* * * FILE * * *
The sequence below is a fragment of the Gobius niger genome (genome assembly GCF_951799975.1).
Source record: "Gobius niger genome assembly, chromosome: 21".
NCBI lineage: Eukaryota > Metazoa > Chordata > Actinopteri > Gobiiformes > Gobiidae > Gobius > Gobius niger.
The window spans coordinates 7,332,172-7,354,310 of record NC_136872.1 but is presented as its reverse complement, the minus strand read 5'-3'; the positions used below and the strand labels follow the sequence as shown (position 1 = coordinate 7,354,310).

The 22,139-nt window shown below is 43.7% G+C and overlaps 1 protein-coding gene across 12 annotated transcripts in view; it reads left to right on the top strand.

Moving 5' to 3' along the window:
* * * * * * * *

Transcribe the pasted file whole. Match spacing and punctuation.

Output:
The sequence below is a fragment of the Gobius niger genome (genome assembly GCF_951799975.1).
Source record: "Gobius niger genome assembly, chromosome: 21".
NCBI lineage: Eukaryota > Metazoa > Chordata > Actinopteri > Gobiiformes > Gobiidae > Gobius > Gobius niger.
The window spans coordinates 7,332,172-7,354,310 of record NC_136872.1 but is presented as its reverse complement, the minus strand read 5'-3'; the positions used below and the strand labels follow the sequence as shown (position 1 = coordinate 7,354,310).

The 22,139-nt window shown below is 43.7% G+C and overlaps 1 protein-coding gene across 12 annotated transcripts in view; it reads left to right on the top strand.

Moving 5' to 3' along the window: